With Obamacare unraveling in almost all ways, it's time to unravel the phony accounting practices that have allowed it to hide some $104 billion in federal spending. Under Obamacare, this money has been paid directly to insurance companies as outlays, yet it has gone into the books as "tax cuts." To put $104 billion into perspective, that's about as much as the Apollo program cost (in today's dollars) from its inception until it succeeded in putting a man on the moon. If only someone had thought of a way to score Apollo as a "tax cut."
As I have previously noted, when Obamacare is not dumping people into Medicaid, it functions by having the federal government send billions of dollars in direct payments to insurance companies. Taxpayers pay this money to the federal government, and the government then pays it to insurers. By any normal definition of terms, the money coming in constitutes revenues, and the money going out constitutes outlays.
Under Obamacare, however, these direct subsidies to insurance companies are labeled as "tax credits." To the degree that those who ultimately benefit from these subsidies actually pay income taxes, these "tax credits" are then scored as "tax cuts." In this manner, Obamacare is masking some $104 billion in federal spending over a decade (the rough portion of Obamacare's direct payments to insurers that the Congressional Budget Office is counting as tax cuts (see table 2).
The Government Accountability Office defines a "tax credit" as an "amount that offsets or reduces tax liability." But Obamacare's payments to insurers don't offset or reduce anyone's taxes. The GAO also says a tax credit is a "tax expenditure," and it defines the workings of a tax expenditure as follows: "Rather than transferring funds from the government to the private sector, the U.S. government forgoes some of the receipts that it would have collected, and the beneficiary taxpayers pay lower taxes than they would have had to pay." But when an insurer receives a direct subsidy under Obamacare, the government does transfer funds to the private sector, it doesn't forgo receipts it would have collected, and the "beneficiary taxpayers" don't pay lower taxes than they would have had to pay.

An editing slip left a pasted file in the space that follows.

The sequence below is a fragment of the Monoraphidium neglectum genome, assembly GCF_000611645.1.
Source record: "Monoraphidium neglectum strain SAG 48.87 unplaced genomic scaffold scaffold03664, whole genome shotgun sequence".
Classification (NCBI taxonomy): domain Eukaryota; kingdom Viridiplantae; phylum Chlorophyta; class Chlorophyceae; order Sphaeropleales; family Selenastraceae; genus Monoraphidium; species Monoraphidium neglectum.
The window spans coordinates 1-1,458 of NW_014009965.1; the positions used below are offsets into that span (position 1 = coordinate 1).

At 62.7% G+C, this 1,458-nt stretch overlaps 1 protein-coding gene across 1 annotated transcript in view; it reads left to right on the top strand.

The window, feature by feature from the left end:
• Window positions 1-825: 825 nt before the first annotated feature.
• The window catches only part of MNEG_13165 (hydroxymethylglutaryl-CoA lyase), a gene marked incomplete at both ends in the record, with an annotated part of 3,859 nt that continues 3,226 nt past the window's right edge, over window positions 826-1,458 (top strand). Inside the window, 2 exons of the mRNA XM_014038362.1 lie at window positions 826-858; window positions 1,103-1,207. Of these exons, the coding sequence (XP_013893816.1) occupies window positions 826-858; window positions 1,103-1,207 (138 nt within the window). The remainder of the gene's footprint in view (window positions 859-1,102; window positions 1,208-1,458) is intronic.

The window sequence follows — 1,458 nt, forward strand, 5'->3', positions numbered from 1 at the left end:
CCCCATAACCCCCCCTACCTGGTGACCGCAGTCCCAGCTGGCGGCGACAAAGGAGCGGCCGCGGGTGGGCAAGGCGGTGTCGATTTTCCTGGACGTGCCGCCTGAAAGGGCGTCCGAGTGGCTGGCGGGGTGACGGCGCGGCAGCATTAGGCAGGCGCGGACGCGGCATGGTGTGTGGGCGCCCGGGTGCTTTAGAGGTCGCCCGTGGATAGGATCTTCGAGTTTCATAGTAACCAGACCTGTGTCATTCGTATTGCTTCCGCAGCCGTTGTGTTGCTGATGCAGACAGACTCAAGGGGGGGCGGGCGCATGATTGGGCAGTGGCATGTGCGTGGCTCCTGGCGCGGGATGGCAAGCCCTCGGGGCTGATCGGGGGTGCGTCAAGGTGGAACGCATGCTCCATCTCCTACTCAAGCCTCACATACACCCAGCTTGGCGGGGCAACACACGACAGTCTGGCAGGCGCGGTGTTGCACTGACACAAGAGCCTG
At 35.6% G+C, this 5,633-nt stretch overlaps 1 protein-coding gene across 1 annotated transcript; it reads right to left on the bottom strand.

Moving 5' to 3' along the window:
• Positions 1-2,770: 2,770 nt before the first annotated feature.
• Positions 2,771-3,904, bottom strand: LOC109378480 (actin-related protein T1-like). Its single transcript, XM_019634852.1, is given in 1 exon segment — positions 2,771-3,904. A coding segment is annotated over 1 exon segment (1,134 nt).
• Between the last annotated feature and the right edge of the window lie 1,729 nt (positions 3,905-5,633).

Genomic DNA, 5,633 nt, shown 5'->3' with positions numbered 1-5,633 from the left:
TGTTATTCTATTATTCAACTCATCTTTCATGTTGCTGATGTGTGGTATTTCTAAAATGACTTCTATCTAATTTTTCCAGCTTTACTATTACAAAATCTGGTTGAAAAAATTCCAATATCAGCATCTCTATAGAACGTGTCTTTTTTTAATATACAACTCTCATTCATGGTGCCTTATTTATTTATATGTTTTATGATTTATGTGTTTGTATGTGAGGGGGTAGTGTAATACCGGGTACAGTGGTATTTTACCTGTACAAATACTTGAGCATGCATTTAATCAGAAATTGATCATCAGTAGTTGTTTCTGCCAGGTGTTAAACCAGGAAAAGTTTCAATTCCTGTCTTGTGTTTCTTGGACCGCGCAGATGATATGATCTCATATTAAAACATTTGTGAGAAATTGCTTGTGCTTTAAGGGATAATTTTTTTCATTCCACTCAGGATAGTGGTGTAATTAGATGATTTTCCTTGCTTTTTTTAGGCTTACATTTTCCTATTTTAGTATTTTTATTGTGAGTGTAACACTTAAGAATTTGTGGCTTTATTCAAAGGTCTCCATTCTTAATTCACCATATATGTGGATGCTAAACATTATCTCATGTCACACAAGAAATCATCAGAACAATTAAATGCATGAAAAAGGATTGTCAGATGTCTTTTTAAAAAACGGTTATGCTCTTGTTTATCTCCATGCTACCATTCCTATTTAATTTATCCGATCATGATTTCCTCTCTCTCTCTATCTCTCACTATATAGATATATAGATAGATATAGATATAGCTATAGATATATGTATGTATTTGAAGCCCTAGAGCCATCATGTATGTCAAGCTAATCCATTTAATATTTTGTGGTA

In "Hidden Spending" (The Weekly Standard editorial, June 6, 2016), I noted,
"Democrats and some Republicans argue that Obamacare's subsidies are legitimate tax credits because one could choose to take them as such—that is, one could choose to pay full freight to an insurer and then take a tax credit at the end of the year. Let's allow that when that happens—which is almost never—the recipient truly is receiving a tax credit, and this is correctly scored as such. But what if someone chooses, as almost everyone in the program does, to have his subsidy sent directly to an insurance company? Some argue it remains a tax cut. But how? You can't direct a tax cut to someone else; you can merely direct an amount of the same value to be paid to someone else. The insurance company isn't getting a tax cut, it's getting a government payment. Nor are most Obamacare consumers getting tax cuts. They're just having money spent on their behalf."
This dangerous false accounting stands to create a notorious precedent. It's a novel way to mask federal spending that's tied to a particular taxpaying individual. By this rationale, for example, outlays under Medicare, up to the amount that a given senior pays in income taxes, could be re-labeled as "tax credits"—and hence "tax cuts"—rather than spending. (This would be especially true under "premium support"-style Medicare reform.) Likewise, there's no reason why the government couldn't provide "free" college via direct payments to universities, falsely label those payments "tax credits," and disguise much of the spending in the process.
Hopefully a Republican alternative to Obamacare will have legitimate tax credits, which go directly to individuals and families, not direct payments to insurance companies that masquerade as "tax credits"/"tax cuts".